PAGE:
The changing guidelines surrounding COVID, not just in Illinois, have many parents wondering how best to protect their children. The country’s 18 million children under 5 are the only age group not yet eligible for vaccination.

As the race is on to get the youngest members of the population vaccinated, which vaccine will work best and when might it be approved?

Here’s what we know so far.

“Major power surges” reported worldwide. What does this mean for the United States, Chicago?

COVID is on the rise in several countries around the world, and while that has already been an indicator of what to expect in the United States, what could make this time different?

Experts are predicting a potential increase in cases, particularly around the BA.2 subvariant, with some places seeing current metrics close to what Chicago reported at the height of its omicron surge.

“We see countries with 50% positivity, 60% positivity, 30% positivity, you know, even like the UK more than 10% positivity,” the public health department commissioner said on Tuesday. Chicago, Dr. Allison Arwady during a COVID update.

What makes it different? Learn more here.

Chicago to cut some COVID programs, officials say

Chicago plans to scale back its at-home vaccination program and gift card incentives as demand declines.

Dr. Allison Arwady, the city’s health officer, said Tuesday that home vaccinations will be offered four days a week instead of seven starting April 1.

See more of the expected changes here.

Chicago health officials ‘keeping a close eye’ on slight increase in COVID measures

Chicago’s COVID metrics have seen an uptick over the past week as health officials closely monitor signs of an increase due to the BA.2 variant, but the city’s top doctor says levels remained “very much under control”.

Chicago’s average daily number of new cases climbed this week to 156, from 136 the previous week, according to the city’s dashboard, although the number continues to remain well below the 5,189 seen earlier this year.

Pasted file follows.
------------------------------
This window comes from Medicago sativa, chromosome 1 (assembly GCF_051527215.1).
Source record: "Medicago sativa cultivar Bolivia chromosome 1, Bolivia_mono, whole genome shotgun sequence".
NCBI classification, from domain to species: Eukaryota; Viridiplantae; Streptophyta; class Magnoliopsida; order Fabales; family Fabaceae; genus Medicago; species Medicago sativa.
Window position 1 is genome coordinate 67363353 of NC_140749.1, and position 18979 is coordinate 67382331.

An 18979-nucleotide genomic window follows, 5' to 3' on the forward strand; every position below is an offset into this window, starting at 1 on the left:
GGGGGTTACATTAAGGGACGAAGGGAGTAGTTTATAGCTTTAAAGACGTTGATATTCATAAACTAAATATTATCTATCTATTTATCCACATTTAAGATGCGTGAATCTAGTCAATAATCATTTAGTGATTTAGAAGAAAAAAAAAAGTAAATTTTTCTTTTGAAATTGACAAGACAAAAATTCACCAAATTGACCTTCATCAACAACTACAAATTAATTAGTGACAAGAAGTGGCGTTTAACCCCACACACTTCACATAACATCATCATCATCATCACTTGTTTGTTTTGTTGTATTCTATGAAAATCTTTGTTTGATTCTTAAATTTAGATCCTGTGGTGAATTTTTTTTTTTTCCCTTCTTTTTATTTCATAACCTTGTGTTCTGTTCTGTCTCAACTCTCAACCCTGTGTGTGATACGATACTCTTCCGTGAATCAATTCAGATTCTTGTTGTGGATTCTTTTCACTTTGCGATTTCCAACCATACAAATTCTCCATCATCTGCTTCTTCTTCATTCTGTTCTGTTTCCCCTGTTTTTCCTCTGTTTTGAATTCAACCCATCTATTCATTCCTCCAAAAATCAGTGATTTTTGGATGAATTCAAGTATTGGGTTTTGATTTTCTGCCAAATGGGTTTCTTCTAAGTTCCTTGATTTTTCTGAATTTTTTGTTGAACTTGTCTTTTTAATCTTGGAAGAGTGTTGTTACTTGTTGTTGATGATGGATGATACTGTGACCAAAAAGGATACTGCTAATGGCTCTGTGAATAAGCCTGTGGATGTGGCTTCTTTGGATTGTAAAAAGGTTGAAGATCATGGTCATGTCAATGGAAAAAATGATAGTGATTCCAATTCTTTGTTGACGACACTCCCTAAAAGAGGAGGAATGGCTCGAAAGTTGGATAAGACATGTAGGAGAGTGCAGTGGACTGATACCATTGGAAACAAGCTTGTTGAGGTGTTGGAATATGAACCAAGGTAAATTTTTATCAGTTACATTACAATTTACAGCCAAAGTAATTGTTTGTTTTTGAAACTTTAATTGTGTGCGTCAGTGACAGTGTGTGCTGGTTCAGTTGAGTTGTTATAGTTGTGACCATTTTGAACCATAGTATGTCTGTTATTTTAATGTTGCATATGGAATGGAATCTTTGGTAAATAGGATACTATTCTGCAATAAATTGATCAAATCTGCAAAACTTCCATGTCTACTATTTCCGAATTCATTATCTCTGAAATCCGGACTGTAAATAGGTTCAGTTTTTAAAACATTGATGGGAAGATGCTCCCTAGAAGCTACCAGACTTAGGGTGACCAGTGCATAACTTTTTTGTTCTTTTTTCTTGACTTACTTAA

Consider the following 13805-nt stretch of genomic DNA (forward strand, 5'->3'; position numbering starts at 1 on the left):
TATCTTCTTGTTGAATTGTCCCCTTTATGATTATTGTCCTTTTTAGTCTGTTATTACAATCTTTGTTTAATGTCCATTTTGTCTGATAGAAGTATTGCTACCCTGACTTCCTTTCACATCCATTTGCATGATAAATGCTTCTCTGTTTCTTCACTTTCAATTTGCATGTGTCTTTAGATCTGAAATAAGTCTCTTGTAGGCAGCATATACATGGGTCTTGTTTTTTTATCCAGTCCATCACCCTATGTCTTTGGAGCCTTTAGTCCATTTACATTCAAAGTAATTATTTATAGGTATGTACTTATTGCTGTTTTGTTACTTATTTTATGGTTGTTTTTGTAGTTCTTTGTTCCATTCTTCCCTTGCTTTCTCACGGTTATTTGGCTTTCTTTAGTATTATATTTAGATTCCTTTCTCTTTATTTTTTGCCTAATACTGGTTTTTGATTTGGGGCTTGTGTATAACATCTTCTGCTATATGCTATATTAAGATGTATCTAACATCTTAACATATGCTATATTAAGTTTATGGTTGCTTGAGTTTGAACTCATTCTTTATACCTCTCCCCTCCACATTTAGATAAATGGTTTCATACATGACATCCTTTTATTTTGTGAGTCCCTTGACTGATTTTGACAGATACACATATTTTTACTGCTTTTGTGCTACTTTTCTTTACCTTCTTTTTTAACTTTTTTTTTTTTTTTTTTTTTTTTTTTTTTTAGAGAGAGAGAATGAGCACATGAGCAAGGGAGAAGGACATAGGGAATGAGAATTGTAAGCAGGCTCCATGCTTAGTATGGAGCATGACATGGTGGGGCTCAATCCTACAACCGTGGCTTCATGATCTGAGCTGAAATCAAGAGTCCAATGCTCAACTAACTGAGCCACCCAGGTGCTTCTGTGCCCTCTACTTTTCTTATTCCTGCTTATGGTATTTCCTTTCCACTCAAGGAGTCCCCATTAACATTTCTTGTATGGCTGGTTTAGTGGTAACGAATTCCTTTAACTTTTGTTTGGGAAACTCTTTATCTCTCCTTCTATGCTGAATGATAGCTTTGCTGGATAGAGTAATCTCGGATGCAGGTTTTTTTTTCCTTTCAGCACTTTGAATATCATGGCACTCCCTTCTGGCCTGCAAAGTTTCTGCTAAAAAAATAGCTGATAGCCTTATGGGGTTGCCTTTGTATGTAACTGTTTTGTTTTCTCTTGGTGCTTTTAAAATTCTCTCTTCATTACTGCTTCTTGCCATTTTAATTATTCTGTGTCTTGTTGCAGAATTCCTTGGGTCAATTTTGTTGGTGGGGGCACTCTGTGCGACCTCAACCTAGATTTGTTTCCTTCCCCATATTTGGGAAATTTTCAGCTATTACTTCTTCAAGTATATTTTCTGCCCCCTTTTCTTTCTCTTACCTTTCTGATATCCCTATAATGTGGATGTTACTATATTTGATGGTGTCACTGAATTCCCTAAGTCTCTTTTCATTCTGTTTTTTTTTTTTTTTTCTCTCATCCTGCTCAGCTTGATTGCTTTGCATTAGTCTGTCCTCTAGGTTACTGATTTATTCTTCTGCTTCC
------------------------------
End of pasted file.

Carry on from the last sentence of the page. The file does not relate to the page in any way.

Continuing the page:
The positivity rate also rose slightly to 0.8% from 0.7% last week.

Learn more here.

The BA.2 subvariant should be dominant in Chicago by the end of the month, according to Top Doc

The BA.2 omicron subvariant is expected to make up most of Chicago’s COVID cases by the end of the month, the city’s top doctor said Tuesday.

Noting a slight increase in cases, Chicago Department of Public Health Commissioner Dr. Allison Arwady said while the risk of COVID remains low in the city, data shows that the number of cases of the subvariant BA.2 doubles every week.

“All we’re seeing right now in Chicago and the Midwest is omicron. We’re seeing two main subvariants of omicron: the B1, which is the one that hit us during the surge, is still d ‘about 69% and BA.2, which is the one we’re monitoring that’s more contagious than B.1 and probably part of what’s driving this increase globally, is just over 30% at this point In Chicago, we’ve seen BA.2 doubling roughly every seven days, so we think we’ll see a predominance, which means most of our cases will be this BA.2, by now the end of the month.

Learn more here.

Symptoms, transmissibility and more: what we know about the BA.2 subvariant

What is the BA.2 omicron sub-variant and will it lead to another push in the US?

Experts say what happens in the coming weeks in the United States could be key to whether or not the United States will follow in Europe’s footsteps.

So what is BA.2, what are the symptoms associated with it, where was it detected and how contagious is it?

Here is a breakdown.

COVID vs cold symptoms: here’s how to tell the difference

If you’ve had a runny nose recently, you might be wondering if you have a cold, allergies, or maybe COVID-19.

Health officials say it can be hard to tell how you feel based on symptoms, but getting tested is one way to find out. This includes people who have been vaccinated, experts say.

Learn more here.

NBC Chicago